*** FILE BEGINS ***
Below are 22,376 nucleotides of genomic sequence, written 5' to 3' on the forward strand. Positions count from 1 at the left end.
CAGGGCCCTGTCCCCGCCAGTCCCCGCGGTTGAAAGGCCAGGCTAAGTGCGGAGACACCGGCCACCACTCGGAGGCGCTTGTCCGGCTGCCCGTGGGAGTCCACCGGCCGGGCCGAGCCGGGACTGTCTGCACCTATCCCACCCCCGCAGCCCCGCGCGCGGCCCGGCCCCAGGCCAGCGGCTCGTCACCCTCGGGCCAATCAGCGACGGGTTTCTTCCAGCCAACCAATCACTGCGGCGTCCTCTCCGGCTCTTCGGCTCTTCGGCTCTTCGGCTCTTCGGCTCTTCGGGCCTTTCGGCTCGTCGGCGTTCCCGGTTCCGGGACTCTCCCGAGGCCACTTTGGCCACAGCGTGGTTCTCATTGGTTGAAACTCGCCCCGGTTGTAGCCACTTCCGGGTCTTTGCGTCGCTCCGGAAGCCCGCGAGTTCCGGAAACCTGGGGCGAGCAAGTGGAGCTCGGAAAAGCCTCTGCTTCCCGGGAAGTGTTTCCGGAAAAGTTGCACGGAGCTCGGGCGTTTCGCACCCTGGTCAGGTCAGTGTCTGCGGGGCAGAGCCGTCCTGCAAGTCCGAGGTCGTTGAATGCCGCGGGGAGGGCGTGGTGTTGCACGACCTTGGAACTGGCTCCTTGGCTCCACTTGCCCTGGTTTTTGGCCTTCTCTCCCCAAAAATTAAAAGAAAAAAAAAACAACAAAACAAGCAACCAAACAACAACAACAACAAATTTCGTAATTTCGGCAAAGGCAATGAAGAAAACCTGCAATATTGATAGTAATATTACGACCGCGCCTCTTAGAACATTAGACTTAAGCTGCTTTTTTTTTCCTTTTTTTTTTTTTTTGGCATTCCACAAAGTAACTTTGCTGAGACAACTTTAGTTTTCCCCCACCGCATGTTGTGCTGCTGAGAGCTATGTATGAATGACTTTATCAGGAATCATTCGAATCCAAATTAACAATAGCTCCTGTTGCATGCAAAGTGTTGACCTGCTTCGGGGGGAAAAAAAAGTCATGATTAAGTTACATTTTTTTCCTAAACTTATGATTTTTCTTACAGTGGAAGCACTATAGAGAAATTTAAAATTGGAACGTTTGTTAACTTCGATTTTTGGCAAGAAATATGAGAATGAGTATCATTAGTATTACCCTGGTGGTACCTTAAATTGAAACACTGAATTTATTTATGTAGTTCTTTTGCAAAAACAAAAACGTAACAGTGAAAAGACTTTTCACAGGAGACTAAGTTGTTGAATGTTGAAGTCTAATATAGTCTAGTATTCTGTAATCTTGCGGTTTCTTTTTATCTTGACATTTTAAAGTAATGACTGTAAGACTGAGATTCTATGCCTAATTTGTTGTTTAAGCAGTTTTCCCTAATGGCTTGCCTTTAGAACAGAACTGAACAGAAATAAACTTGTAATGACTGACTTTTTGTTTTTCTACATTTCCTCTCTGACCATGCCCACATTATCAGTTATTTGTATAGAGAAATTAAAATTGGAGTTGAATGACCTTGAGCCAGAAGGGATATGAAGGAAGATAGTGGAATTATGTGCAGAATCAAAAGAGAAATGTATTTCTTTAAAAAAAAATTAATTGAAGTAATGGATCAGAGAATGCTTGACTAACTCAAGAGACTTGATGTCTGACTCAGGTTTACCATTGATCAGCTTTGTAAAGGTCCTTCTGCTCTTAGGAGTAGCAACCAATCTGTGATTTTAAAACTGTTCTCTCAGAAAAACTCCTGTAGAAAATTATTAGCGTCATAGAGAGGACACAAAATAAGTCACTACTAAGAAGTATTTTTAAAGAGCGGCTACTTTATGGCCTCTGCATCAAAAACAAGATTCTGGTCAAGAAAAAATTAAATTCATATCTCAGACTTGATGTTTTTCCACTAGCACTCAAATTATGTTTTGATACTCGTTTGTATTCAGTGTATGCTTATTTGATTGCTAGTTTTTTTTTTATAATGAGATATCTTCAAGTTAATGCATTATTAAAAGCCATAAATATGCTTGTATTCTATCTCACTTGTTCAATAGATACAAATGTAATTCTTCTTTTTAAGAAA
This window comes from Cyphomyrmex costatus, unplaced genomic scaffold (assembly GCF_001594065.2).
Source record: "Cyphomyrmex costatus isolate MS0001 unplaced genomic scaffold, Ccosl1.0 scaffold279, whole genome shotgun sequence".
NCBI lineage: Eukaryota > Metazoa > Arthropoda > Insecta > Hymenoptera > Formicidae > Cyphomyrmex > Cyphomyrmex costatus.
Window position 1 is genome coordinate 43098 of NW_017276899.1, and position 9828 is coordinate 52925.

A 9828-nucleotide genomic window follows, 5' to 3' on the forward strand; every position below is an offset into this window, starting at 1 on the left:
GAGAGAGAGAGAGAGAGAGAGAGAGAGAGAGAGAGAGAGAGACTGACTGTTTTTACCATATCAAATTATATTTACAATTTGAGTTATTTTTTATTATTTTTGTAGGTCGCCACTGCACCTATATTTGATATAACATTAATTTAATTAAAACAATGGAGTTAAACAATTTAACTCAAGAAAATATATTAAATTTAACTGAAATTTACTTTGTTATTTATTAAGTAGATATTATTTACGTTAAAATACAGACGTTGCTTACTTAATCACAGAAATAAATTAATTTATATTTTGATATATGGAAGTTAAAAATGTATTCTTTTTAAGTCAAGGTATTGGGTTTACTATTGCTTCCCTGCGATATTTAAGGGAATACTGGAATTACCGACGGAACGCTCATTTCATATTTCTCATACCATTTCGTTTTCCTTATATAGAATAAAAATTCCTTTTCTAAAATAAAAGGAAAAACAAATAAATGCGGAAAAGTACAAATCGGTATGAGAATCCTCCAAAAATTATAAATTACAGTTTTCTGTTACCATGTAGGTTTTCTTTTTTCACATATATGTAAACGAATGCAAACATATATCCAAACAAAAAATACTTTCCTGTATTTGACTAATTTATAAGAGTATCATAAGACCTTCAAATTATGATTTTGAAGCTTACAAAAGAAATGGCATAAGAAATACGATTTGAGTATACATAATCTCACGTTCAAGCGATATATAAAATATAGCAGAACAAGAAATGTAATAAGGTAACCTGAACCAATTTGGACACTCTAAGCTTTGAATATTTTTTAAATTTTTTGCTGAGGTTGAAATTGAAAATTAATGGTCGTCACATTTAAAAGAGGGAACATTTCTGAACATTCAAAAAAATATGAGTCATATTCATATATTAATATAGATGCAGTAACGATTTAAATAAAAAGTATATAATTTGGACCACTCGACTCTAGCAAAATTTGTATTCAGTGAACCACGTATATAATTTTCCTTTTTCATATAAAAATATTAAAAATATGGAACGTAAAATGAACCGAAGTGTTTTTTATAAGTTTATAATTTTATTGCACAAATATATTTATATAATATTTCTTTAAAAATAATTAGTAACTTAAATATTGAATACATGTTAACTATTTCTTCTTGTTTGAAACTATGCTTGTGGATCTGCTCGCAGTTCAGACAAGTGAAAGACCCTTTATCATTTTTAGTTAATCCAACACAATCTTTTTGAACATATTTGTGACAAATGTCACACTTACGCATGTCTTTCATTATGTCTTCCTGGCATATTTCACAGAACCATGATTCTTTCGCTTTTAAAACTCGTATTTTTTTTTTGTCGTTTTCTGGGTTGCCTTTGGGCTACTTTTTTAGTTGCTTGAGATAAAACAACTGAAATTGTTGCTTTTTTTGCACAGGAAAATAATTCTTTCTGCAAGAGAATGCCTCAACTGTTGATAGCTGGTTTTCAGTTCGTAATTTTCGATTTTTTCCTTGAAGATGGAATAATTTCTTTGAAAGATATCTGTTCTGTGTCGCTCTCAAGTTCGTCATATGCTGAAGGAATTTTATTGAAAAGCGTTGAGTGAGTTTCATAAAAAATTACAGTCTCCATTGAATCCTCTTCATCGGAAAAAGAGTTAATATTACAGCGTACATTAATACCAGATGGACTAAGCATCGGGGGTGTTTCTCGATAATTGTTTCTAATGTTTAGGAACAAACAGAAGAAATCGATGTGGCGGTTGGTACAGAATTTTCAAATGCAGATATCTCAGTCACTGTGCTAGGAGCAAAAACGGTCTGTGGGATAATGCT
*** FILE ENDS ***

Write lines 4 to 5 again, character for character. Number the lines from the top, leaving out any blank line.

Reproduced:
Source record: "Cyphomyrmex costatus isolate MS0001 unplaced genomic scaffold, Ccosl1.0 scaffold279, whole genome shotgun sequence".
NCBI lineage: Eukaryota > Metazoa > Arthropoda > Insecta > Hymenoptera > Formicidae > Cyphomyrmex > Cyphomyrmex costatus.